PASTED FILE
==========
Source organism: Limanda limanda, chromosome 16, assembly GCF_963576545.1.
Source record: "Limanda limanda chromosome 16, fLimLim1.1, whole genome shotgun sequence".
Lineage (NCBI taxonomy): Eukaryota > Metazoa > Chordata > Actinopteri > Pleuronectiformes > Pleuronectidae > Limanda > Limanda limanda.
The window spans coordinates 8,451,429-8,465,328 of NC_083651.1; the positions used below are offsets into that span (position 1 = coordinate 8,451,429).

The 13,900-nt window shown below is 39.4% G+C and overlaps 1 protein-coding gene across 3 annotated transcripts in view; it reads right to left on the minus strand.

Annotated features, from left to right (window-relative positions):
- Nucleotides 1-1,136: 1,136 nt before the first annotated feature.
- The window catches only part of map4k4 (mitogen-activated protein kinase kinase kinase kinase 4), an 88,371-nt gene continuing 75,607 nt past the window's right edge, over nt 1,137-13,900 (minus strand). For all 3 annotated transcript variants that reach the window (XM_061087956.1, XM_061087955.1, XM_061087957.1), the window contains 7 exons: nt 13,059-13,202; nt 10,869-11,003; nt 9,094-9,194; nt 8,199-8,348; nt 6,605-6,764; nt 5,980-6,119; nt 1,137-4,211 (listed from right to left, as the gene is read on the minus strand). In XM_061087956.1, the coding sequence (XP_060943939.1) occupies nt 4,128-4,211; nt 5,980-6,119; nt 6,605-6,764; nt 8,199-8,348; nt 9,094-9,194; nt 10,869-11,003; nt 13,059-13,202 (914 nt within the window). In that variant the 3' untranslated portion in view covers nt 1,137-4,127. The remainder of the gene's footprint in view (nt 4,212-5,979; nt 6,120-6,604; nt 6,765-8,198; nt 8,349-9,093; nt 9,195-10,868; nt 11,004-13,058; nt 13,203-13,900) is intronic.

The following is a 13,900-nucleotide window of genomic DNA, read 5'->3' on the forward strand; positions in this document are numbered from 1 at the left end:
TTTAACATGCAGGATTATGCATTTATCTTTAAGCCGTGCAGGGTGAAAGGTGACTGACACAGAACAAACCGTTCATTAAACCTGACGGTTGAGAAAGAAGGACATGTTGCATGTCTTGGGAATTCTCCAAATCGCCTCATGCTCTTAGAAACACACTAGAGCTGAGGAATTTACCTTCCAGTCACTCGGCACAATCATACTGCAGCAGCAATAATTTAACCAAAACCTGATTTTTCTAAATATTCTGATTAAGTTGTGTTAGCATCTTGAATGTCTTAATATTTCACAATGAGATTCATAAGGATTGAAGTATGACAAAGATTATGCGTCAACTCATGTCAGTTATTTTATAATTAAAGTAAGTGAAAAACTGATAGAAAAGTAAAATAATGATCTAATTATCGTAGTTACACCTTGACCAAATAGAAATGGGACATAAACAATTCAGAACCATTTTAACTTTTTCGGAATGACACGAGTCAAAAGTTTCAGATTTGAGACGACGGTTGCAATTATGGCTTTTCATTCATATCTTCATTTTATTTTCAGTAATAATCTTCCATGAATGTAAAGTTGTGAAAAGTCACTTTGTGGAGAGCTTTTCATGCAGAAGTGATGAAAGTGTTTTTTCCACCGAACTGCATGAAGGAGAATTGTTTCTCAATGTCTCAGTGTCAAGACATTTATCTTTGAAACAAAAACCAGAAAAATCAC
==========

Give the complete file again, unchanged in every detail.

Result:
Source organism: Limanda limanda, chromosome 16, assembly GCF_963576545.1.
Source record: "Limanda limanda chromosome 16, fLimLim1.1, whole genome shotgun sequence".
Lineage (NCBI taxonomy): Eukaryota > Metazoa > Chordata > Actinopteri > Pleuronectiformes > Pleuronectidae > Limanda > Limanda limanda.
The window spans coordinates 8,451,429-8,465,328 of NC_083651.1; the positions used below are offsets into that span (position 1 = coordinate 8,451,429).

The 13,900-nt window shown below is 39.4% G+C and overlaps 1 protein-coding gene across 3 annotated transcripts in view; it reads right to left on the minus strand.

Annotated features, from left to right (window-relative positions):
- Nucleotides 1-1,136: 1,136 nt before the first annotated feature.
- The window catches only part of map4k4 (mitogen-activated protein kinase kinase kinase kinase 4), an 88,371-nt gene continuing 75,607 nt past the window's right edge, over nt 1,137-13,900 (minus strand). For all 3 annotated transcript variants that reach the window (XM_061087956.1, XM_061087955.1, XM_061087957.1), the window contains 7 exons: nt 13,059-13,202; nt 10,869-11,003; nt 9,094-9,194; nt 8,199-8,348; nt 6,605-6,764; nt 5,980-6,119; nt 1,137-4,211 (listed from right to left, as the gene is read on the minus strand). In XM_061087956.1, the coding sequence (XP_060943939.1) occupies nt 4,128-4,211; nt 5,980-6,119; nt 6,605-6,764; nt 8,199-8,348; nt 9,094-9,194; nt 10,869-11,003; nt 13,059-13,202 (914 nt within the window). In that variant the 3' untranslated portion in view covers nt 1,137-4,127. The remainder of the gene's footprint in view (nt 4,212-5,979; nt 6,120-6,604; nt 6,765-8,198; nt 8,349-9,093; nt 9,195-10,868; nt 11,004-13,058; nt 13,203-13,900) is intronic.

The following is a 13,900-nucleotide window of genomic DNA, read 5'->3' on the forward strand; positions in this document are numbered from 1 at the left end:
TTTAACATGCAGGATTATGCATTTATCTTTAAGCCGTGCAGGGTGAAAGGTGACTGACACAGAACAAACCGTTCATTAAACCTGACGGTTGAGAAAGAAGGACATGTTGCATGTCTTGGGAATTCTCCAAATCGCCTCATGCTCTTAGAAACACACTAGAGCTGAGGAATTTACCTTCCAGTCACTCGGCACAATCATACTGCAGCAGCAATAATTTAACCAAAACCTGATTTTTCTAAATATTCTGATTAAGTTGTGTTAGCATCTTGAATGTCTTAATATTTCACAATGAGATTCATAAGGATTGAAGTATGACAAAGATTATGCGTCAACTCATGTCAGTTATTTTATAATTAAAGTAAGTGAAAAACTGATAGAAAAGTAAAATAATGATCTAATTATCGTAGTTACACCTTGACCAAATAGAAATGGGACATAAACAATTCAGAACCATTTTAACTTTTTCGGAATGACACGAGTCAAAAGTTTCAGATTTGAGACGACGGTTGCAATTATGGCTTTTCATTCATATCTTCATTTTATTTTCAGTAATAATCTTCCATGAATGTAAAGTTGTGAAAAGTCACTTTGTGGAGAGCTTTTCATGCAGAAGTGATGAAAGTGTTTTTTCCACCGAACTGCATGAAGGAGAATTGTTTCTCAATGTCTCAGTGTCAAGACATTTATCTTTGAAACAAAAACCAGAAAAATCAC